The Guns of the South
by Harry Turtledove
. An alternate history
of the American Civil War
- General Robert E. Lee
faces defeat. The Army of Northern Virginia
is ragged and ill-equipped. Gettysburg
has broken the back of the Confederacy
and decimated its manpower.
Then Andries Rhoodie, a strange man with an unplaceable accent, approaches Lee with an extraordinary offer. Rhoodie demonstrates an amazing rifle: its rate of fire is incredible, its lethal efficiency breathtaking - and Rhoodie guarantees unlimited quantities to the Confederates.
The name of the weapon is the AK-47
(from the Back Cover of the paperback
The cover of the paperback version displays General Lee holding an AK-47 with both hands (a feature which has started more than a few conversations with confused passers-by).
The novel follows the exploits of two central characters, that of Robert E. Lee
, as well as a First Sergeant
Nate Caudell of the 47th North Carolina
, part of the Army of Northern Virginia
(he is also an educated school teacher, so he is quite intelligent). Both characters are both easy and difficult to relate to; both of them have reservations about slavery
, but are both patriotic Confederates. Their tales intertwine as they go forth and win the Civil War
, and then grapple with a very different postwar aftermath
While Caudell was little more than a name on a unit roster to Turtledove before he went to flesh him out, Lee was a famous and established persona, which certainly was difficult to write properly. Turtledove, however, did an excellent job at portraying Lee realistically and in accordance with much of what we know of him. Some liberties were taken (especially with one of Lee's turnabouts in opinion), however.
Though he is writing about history (or alternate history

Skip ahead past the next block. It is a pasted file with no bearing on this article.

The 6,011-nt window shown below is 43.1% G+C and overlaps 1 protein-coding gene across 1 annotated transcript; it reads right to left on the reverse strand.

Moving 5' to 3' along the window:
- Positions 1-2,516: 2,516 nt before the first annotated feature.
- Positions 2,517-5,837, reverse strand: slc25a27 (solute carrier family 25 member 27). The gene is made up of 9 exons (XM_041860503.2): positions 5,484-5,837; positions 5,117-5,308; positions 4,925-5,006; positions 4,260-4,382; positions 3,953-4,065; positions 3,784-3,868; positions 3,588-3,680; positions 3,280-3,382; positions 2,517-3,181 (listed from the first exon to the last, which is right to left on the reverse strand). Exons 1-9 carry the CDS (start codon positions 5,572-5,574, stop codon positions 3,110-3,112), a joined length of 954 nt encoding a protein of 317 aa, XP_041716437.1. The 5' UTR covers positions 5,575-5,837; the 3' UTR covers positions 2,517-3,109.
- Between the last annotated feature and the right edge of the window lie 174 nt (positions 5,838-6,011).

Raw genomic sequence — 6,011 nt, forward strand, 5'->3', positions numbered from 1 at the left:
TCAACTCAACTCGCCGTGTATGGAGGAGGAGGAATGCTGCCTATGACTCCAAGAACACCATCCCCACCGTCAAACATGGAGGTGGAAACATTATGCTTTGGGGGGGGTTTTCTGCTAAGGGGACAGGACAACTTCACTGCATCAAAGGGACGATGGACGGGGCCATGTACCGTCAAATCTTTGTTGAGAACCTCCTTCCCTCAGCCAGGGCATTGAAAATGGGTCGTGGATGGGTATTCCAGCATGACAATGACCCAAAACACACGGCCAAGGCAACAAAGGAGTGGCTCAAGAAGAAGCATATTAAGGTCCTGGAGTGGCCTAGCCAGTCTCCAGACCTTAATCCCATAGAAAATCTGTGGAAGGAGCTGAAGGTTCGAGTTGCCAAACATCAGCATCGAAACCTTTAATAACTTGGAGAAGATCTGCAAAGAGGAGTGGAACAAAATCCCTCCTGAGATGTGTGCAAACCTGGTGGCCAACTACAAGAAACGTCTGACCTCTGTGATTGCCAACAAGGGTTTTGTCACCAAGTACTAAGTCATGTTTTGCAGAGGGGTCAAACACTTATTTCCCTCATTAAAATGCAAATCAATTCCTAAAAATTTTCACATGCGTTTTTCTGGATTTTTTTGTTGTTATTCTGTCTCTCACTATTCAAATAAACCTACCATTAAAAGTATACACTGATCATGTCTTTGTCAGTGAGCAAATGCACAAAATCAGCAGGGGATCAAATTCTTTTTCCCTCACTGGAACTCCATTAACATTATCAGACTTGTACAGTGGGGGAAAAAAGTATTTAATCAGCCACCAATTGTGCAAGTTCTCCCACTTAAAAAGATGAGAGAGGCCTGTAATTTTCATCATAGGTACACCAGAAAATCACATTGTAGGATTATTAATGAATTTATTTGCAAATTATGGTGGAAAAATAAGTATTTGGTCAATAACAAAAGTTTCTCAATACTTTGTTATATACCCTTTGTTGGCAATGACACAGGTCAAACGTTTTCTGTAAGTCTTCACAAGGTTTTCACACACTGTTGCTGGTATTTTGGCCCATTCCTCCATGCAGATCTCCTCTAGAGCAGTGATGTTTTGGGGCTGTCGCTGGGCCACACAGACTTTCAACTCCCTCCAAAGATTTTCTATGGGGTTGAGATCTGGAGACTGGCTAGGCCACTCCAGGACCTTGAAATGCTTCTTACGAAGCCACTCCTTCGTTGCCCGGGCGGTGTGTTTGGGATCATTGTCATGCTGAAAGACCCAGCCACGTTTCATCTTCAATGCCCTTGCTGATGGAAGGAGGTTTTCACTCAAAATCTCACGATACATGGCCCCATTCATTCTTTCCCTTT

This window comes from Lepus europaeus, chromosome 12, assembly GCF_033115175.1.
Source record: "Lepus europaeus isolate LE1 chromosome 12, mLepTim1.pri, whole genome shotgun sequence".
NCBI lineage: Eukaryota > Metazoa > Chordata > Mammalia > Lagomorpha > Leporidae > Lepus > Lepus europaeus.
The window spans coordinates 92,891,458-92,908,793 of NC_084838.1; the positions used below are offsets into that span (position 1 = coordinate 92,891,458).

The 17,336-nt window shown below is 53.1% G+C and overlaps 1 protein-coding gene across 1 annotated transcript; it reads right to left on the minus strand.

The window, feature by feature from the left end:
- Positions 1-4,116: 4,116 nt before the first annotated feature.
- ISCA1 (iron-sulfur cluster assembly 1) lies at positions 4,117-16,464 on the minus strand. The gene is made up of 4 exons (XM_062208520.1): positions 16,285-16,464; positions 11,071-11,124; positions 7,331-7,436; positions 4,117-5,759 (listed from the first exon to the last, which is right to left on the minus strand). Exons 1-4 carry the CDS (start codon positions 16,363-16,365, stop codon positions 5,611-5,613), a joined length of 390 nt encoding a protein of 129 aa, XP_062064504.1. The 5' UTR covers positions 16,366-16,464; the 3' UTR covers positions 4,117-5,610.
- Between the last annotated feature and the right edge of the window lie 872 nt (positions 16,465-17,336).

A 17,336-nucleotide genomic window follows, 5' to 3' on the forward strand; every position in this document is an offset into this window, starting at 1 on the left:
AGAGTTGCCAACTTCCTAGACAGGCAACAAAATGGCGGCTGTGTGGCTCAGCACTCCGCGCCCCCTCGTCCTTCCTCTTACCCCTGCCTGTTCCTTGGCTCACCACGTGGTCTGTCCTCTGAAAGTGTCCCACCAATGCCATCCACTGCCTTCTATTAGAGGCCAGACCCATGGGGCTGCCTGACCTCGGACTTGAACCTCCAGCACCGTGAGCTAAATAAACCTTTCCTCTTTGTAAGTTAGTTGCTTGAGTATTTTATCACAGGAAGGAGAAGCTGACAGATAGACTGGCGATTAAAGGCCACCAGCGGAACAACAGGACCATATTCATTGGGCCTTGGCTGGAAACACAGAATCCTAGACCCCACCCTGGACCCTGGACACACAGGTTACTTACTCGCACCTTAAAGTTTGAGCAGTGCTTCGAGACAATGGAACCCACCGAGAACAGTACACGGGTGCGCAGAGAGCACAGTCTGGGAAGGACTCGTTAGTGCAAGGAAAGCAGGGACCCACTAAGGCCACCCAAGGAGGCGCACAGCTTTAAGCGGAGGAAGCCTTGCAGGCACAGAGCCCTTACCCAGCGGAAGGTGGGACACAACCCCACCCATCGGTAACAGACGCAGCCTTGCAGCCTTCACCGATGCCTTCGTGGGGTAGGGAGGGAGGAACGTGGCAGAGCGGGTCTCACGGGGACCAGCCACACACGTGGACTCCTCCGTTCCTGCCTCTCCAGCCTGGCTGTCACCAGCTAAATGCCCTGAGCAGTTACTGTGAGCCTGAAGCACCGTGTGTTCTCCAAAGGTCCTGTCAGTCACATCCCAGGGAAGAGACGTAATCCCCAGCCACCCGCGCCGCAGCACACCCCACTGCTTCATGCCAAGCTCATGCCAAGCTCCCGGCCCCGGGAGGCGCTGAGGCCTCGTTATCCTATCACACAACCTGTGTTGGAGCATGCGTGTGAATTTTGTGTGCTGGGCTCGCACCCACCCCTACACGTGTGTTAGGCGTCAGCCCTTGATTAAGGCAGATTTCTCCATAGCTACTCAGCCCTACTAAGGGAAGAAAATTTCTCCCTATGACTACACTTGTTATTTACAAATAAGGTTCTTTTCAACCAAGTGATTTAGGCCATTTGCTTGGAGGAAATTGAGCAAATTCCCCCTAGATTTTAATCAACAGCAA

!), Turtledove keeps everything fresh and exciting. There is no drolling, mechanical recitations of battles, but rather lively, vivid, and disturbing descriptions of the conflicts. For instance...
"The new Federal attacking column marched up the Brock Road in perfect order, filling the roadway from edge to edge, each bluecoat a regulation thirteen inches from the man on either side of him. The Yankee
s hesitated when they saw ahead of them the ruins of the two regiments that had gone in before them; a few men in the first ranks took half steps instead of full marching paces. But shouts and curses from officers and sergeants quickly got their lines dressed once more, and they bore down on the breastwork with a hurrah.
The Confederates broke them. Mollie Bean had the right of it, Caudell thought as he fired again and again - using repeatsers against such a bunched target was
murder. But he had been right, too, for it was neccessary murder if he was to live himself. The Northerners went down like ninepins. But more and more pushed forward to take their places until, at last, they would advance into the face of death no more, but turned and ran for the rear."
(The Guns of the South, p.127)
I cannot recommend this book highly enough. Whether you be a sci-fi
fan, or a History Channel
watcher, or a student of American History
... or if you've ever imagined what some ancient general might have done with an army of men equipped with automatic weapons
... this book should be read. Not only for the sheer, guilty pleasure of such a fantastic situation, but because Turtledove knows his stuff, and truly does teach you about what the world was like in 1864